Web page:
The 70 CE destruction wrought by the Romans to the walls of the Temple Mount enclosure is evident in the Tunnel and includes a pile of collapsed building stones. Following their foundation of the pagan city of Aelia Capitolina, the Romans constructed a large bathhouse in the area of the southern part of the Tunnel. There is also evidence of Jerusalem’s subsequent history: Byzantine period dwellings; a bridge connecting the Upper City with the Temple Mount in the Early Islamic period that replicates a similar Second Temple period bridge whose remains were also found in the Tunnel; remains of a Crusader period church. This was followed by Mamluk period urbanization covering the area abutting the Temple Mount’s western wall with public buildings, blocking most of it from sight until an earthquake in 1546 exposed the small portion that would become a Jewish place of prayer.

The discoveries at the Western Wall Tunnel enrich our knowledge of Jerusalem’s history. This book describes the rich finds uncovered through decades of research.

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EXCAVATING THE CITY OF DAVID

Where Jerusalem’s History Began

Ronny Reich

384 pages; 25.219 cm., hard cover; 207 illustrations, most in color. ISBN 978-965-221-082-1

Price: $48 ($36 to IES members). Airmail postage: $17; surface postage: $10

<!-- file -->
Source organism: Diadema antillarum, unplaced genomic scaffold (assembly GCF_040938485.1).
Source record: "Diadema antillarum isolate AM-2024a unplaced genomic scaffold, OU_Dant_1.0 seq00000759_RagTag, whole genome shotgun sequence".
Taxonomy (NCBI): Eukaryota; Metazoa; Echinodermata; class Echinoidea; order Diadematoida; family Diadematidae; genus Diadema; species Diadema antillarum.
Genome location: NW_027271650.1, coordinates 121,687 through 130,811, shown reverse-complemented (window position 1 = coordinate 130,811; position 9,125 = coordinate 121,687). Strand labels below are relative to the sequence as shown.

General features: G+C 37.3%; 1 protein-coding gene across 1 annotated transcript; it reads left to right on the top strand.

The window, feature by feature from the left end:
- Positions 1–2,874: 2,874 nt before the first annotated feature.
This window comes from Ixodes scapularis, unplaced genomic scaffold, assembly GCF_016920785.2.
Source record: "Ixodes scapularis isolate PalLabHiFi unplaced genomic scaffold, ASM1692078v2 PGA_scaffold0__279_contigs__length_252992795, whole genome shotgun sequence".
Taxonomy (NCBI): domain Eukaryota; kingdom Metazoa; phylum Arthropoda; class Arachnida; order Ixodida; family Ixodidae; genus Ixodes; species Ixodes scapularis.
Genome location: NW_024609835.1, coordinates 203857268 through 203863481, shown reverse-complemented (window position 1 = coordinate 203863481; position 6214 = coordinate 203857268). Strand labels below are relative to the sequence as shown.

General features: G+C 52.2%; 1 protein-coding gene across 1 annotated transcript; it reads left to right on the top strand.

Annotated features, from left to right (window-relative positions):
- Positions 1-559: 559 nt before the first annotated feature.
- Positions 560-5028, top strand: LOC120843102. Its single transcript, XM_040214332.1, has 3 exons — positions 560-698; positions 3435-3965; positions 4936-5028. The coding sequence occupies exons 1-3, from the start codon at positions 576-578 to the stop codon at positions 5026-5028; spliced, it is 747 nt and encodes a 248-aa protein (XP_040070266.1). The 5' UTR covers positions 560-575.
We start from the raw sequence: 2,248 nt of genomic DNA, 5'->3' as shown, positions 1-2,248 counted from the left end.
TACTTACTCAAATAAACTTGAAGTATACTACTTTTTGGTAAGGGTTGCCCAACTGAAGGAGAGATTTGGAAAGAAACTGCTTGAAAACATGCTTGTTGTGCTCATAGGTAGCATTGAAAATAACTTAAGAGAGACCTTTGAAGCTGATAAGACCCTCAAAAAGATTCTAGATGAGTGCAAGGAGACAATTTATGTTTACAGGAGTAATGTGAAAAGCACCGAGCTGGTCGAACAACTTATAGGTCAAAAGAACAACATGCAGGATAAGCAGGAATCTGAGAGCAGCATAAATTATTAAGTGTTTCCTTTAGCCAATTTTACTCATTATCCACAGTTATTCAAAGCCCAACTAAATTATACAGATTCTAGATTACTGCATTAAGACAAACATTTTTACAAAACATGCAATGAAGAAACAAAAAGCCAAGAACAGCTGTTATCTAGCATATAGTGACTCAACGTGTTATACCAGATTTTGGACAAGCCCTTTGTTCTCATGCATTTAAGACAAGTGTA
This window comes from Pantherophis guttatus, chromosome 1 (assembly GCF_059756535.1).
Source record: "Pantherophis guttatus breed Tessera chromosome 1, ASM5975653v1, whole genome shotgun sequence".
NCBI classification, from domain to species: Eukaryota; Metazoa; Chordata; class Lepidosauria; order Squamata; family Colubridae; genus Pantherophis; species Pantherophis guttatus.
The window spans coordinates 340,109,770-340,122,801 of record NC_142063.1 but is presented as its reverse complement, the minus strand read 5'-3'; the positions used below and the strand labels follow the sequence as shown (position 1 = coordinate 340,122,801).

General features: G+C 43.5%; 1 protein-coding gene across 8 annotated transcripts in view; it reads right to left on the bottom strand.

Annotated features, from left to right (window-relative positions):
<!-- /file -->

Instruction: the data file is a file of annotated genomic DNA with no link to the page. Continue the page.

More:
It was archaeological research over the past 150 years that identified Jerusalem’s southeastern hill, outside the Old City walls, as the City of David mentioned in the Bible. In retrospect, this is obviously the case, since this is the only hill in the central Judean Mountains near which a year-round spring flows, and upon which remains from the Bronze and Iron Ages are found. The growing realization that this hill is indeed the most ancient part of Jerusalem led many scholars to excavate there. Since the first excavation, by Charles Warren in 1867, and to the present, 14 archaeological expeditions have dug here, and about 12 archaeological probes have been undertaken. In terms of the number of expeditions, that makes the City of David hill the most excavated site in Israel. British, German, French, and Israeli teams have dug here under four different governments (Ottoman, British Mandate, Jordanian and Israeli), producing an impressive quantity of data. Some of these remains are uniquely important, including the Siloam Tunnel, the Warren’s Shaft system, the Siloam Inscription, the Theodotos Inscription and the Pool of Siloam. This book begins with the chronological story of a century and a half of excavation and study of the City of David hill. It then summarizes the history of the hill from prehistoric times to the renewal of Jewish presence at the end of the Ottoman period. This book was made possible thanks to the initiative of the late Mendel Kaplan, founder of the City of David Society, which conducted excavations at the site from 1978 to 1985. At his behest, the volume is dedicated to the memory of Yigal Shiloh, who directed this first Israeli archaeological expedition to the City of David. Archaeologist Ronny Reich has been excavating and studying Jerusalem’s antiquities for over 40 years. From 1969 to 1978, he was a member of the team, directed by Prof. Nahman Avigad, which excavated Jerusalem’s Jewish Quarter. He then joined the Israel Antiquities Authority. In that capacity he excavated in the Mamillah area near Jaffa Gate, where he uncovered tombs from the Iron Age and the Byzantine period. Reich later uncovered Second Temple Jerusalem’s main street, near the Temple Mount and Robinson’s Arch. Since 1995, together with his colleague Eli Shukron, he has been director of the City of David excavations.Reich is a graduate of the Hebrew University of Jerusalem, where he also wrote his Ph.D. on Jewish ritual baths in the Second Temple period, considered a seminal work on the subject. Since 1995, he has been a professor of archaeology at the University of Haifa. In 2000, Reich was awarded the Jerusalem Prize for Archaeological Research.